Case Studies are familiar as problem-solving devices in businessand in education, as well as having a traditional role in theteaching of medicine and as the psychoanalytic research. Inexperimental psychology, however, case studies have only recentlyresurfaced as a useful way of asking questions about the structureof the mind. Each of the chapters in this book describes aparticular real person whom the investigator believes can tell ussomething important about the way the human mind develops andperforms. Each chapter is written by an internationally knownacademic researcher in their chosen field in psychology. The casesrange widely over developmental subjects, such as the girl bornblind and the autistic child, to elderly patients who have hadstrokes or other brain damage that has oddly curtailed somepreviously intact cognitive skills such as drawing, writing orremembering.The aim of this book is to bring these real life cases to life in aclear and relatively jargon-free way and so to illuminate howpsychologists now use case-study evidence to approach centralquestions in cognition, such as the relation between brainstructures and mental processes, and development of cognition.Together, the studies suggest the exciting flavour of currentactive research and offer new perspectives. Mental Lives isintended for use in the early stages of an undergraduate cognitivepsychology course, and will also be of some use to students ofdevelopmental psychology and of neuropsychology.
|Publisher:||John Wiley & Sons, Limited|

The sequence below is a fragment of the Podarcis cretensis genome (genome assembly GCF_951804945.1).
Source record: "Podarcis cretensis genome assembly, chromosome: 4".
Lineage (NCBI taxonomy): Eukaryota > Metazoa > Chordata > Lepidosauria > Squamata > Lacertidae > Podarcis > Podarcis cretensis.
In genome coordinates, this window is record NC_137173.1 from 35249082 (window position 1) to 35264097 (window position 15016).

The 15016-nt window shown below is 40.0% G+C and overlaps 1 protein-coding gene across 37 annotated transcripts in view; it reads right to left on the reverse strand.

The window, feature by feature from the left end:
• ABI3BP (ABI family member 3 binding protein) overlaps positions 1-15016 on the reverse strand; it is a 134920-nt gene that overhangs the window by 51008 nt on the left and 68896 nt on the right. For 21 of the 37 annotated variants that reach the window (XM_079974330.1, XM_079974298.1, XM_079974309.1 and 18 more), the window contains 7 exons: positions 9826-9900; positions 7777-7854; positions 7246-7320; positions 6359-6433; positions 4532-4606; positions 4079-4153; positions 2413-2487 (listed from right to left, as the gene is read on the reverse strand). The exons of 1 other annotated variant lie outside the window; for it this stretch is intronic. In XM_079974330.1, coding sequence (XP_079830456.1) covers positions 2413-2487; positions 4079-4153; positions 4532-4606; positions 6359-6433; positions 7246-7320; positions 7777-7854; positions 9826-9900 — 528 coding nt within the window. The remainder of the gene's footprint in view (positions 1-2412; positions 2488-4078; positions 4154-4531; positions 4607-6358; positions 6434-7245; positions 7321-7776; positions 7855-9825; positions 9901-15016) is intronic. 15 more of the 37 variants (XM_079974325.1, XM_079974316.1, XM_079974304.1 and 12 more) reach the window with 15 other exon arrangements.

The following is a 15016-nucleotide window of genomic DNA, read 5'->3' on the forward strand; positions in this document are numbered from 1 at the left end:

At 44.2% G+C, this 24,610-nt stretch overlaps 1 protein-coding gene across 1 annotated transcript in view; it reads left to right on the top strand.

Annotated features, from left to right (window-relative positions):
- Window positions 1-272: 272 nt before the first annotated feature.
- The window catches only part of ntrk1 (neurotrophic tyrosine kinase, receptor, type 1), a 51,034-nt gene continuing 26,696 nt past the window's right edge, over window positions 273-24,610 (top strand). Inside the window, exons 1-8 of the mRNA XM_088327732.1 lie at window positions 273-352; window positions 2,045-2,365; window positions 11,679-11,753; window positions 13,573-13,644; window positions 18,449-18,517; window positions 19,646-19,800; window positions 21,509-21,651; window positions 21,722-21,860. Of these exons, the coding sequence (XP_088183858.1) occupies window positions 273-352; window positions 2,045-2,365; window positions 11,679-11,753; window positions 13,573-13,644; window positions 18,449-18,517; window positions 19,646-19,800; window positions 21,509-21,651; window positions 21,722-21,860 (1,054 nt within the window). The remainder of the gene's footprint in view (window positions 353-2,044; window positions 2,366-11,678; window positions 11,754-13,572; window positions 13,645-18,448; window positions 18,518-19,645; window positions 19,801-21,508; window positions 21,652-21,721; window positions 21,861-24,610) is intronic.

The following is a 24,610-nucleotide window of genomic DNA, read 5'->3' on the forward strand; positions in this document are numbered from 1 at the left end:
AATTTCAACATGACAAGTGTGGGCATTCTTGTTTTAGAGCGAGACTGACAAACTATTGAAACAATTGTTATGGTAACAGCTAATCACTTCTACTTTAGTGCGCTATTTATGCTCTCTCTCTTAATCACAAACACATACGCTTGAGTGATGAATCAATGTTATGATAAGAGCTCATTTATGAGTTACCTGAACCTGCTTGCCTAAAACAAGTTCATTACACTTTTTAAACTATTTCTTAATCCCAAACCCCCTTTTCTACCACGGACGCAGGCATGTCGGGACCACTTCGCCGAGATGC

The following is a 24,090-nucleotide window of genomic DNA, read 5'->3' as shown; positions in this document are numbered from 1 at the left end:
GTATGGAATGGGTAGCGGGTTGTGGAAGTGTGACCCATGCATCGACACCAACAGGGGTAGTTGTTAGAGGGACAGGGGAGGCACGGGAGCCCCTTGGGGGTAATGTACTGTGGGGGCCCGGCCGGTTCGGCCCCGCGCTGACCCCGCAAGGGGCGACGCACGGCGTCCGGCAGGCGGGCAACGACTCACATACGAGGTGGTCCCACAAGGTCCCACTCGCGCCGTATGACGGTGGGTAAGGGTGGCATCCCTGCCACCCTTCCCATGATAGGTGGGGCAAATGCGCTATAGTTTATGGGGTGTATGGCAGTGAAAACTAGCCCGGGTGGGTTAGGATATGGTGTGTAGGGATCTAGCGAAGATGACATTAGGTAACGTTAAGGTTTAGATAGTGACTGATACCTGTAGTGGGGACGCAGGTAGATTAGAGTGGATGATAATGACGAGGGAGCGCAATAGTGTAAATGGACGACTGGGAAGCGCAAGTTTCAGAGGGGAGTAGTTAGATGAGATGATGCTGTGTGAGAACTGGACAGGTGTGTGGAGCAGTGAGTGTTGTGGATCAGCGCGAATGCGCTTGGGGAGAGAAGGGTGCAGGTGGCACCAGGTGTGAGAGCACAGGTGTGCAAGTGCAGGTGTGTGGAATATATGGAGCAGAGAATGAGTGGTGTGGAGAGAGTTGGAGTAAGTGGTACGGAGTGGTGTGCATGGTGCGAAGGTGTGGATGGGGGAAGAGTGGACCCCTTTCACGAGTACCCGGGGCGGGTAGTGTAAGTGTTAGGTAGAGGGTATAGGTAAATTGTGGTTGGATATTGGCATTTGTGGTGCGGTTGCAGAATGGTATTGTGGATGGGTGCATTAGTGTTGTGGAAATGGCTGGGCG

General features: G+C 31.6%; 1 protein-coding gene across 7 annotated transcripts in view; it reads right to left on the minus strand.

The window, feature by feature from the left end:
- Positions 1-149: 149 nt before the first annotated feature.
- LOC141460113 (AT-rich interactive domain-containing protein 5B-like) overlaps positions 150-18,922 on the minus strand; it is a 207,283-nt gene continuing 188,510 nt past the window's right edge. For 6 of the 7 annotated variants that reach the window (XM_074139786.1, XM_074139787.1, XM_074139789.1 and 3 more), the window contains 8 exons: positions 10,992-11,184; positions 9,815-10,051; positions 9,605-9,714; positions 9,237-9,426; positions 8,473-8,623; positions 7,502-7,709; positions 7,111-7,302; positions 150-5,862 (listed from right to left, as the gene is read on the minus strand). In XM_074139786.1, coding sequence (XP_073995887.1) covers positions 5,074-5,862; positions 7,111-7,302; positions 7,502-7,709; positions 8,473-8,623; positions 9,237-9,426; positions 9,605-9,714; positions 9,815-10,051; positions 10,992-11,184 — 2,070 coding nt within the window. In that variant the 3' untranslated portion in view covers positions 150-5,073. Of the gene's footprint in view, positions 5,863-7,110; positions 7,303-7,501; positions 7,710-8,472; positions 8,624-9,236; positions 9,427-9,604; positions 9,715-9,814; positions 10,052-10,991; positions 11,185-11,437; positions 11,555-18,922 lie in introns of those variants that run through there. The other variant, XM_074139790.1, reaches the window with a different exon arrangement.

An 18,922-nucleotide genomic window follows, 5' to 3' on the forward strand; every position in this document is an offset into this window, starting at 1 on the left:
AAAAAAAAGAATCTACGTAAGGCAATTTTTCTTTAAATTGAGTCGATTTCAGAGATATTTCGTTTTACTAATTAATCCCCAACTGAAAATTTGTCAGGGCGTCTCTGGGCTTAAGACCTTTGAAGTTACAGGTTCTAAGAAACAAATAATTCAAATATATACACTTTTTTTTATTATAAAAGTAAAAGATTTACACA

About the Author
Ruth Campbell is Professor of Psychology at Goldsmiths College, University of London.
Table of Contents
Introduction: Ruth Campbell.
1. The Girl who liked to shout in church: Simon Baron-Cohen.
2. More than meets the eye: Linda Pring.
3. Visual Thoughts: Barbara Dodd and Judith Murphy.
4. When Language is a problem: M. Gopnik.
5. Developmental verbal dyspraxia: a longitudinal case study:Joy Stockhouse.
6. Developmental reading and writing impairment: Maggie Snowlingand Nata Goulandris.
7. Deaf to the meaning of words: Sue Franklin and DavidHoward.
8. The write stuff: a case of acquired spelling disorder: JaniceKay.
9. The two-legged apple: Jennie Powell and Jules Davidoff.
10. The smiling giraffe: an illustration of a visual memorydisorder: M. Jane Riddoch and Glyn W. Humphreys.
11. Drawing without meaning?: dissociations in the graphicperformance of an agnostic artist: Sue Franklin, Peter van Sommersand David Howard.
12. Developmental memory impairment: faces and patterns:Christine M. Temple.
13. Face to Face: interpreting a case of developmentalprosopagnosia: Ruth Campbell.
14. Transient global amnesia: John R. Hodges.
15. Adult commissurotomy: separating the left from the rightside of the brain: Dahlia W. Zaidel.